In the Netherlands, they have had a new water strategy for 20 years: Give the river space. Habitation has been removed from old floodplains and new floodplains have been added to it. This on top of the dikes that the Netherlands has built since the 13th century.
While that might be the best solution, it’s not realistic to imagine something like that for Australia, but then what? You really can no longer speak of 1:100 years or 1:50 year major floods. In general, it is the same areas that are flooded again, how long can you last to go through such floods again and again?
Every storm is different and the one from 2022 was a rain bomb, similar to the storm that hit the corner of Germany, Belgium and the Netherlands last year, the prediction with increased climate change is that it is precisely these types of storms that will occur more and more.
We moved to Brisbane two years ago, before that we lived in Bucketty in the Hunter Valley. During the 30 years that we lived there we went through 5 bushfires, but we always had the idea that with the right materials we could do something about this and we always succeeded. You don’t have that option if you live in those areas where flooding happens time and time again.
It is now on to the next flood in 5, 10 or 20 years, one thing is certain it is inevitable and thousands of houses will be flooded again.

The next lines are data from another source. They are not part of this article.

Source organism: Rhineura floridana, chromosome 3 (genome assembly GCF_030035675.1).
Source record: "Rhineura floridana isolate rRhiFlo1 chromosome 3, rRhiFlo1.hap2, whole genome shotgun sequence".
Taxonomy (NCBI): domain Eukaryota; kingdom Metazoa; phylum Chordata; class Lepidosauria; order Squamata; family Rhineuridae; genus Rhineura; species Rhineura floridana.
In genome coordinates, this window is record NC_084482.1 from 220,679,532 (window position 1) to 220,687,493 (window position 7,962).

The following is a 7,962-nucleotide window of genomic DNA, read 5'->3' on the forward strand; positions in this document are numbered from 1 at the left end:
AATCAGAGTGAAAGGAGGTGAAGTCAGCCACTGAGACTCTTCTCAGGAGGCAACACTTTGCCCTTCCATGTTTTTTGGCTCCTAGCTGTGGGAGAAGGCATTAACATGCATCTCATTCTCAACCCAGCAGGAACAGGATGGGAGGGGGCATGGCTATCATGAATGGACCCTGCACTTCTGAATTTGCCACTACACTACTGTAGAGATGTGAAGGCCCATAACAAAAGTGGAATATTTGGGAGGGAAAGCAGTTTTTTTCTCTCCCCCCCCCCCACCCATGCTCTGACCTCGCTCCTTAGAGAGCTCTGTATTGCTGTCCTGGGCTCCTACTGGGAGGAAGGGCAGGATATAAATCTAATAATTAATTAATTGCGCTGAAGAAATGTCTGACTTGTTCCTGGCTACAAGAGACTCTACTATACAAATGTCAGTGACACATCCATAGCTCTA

The report from Mr de Jersey recommends an expansion of Council’s Flood Resilient Homes Program and introduction of a voluntary home purchase scheme in collaboration with the State and Federal governments.
Walking and bike reports from the floods
During the storm I went on foot to see for myself what happened to the Brisbane River and it is unimaginable to see what kind of power that water has. One pontoon after the other with or without a boat on it floated by. Some hit the pillars of the bridge and stuck to it. Pavilions passed, garbage bins and so on.The day after the storm, typical Queensland weather with plenty of sun, I went out on my bike. Many cycle paths run along the river and they were all under water. What struck me during the bike ride was the mud that stinks and sticks enormously. I was reminded of the thousands of people who are now dealing with that. I can’t imagine the disaster if your house is full of that mud.
Massive clean up
In the following days I checked the various bike ways. The Bicentenary Bike Way was a week later still one big mess and it will be quite some time before the remnants of the cafe have been removed. It also looks like that all of the ferry terminals bu ult after the 2011 flood have been damaged again, it might require a total rethink of the construction of these platforms.
In the clean up more than 800 council workers and eternal personnel as well as the Mud Army, the Australian Defence Force, the US Navy and people from surrounding Councils were involved. In all over 1000 council vehicles were deployed during. More than 17,000 potholes were were repaired and 95,000 tonnes of flood rubbish was removed.
By mid April sixty vessels were salvaged as well as 40 pontoons, 60 navigation aids and a sunken CityCat. This is some of what made up the 6700-tonne mountain of trash and debris fished from the Brisbane River and Moreton Bay – and as far away as Fraser Island. By that time also the Drift Cafe had been removed and the walk and bike way was reopened again. Several ferry terminals were still out of action in June.
The total damage in Queensland is estimated at $2.3 billion, NSW is estimated to also reach the $2 billion. In Brisbane will be a 5% increase in council rates to cover the massive cists of the floods. At the moment the Bureau of Bureau of Meteorology also predict that 2023 will be an El Nino year.